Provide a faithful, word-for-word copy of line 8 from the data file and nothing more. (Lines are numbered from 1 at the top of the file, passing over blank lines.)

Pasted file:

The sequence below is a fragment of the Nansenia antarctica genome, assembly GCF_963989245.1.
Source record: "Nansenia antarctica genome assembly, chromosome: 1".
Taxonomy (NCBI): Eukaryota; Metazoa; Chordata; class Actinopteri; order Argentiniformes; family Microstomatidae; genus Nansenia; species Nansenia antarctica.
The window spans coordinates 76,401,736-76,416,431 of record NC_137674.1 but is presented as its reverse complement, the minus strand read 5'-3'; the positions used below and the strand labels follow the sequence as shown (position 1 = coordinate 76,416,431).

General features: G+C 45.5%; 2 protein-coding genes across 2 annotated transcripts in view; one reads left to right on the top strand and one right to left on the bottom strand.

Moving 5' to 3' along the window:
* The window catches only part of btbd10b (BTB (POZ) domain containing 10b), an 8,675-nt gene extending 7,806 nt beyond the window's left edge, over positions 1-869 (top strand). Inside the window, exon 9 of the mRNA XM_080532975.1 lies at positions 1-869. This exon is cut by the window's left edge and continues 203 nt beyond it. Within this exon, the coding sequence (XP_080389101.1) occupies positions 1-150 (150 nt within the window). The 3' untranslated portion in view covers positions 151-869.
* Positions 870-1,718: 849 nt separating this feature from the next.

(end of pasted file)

* Positions 870-1,718: 849 nt separating this feature from the next.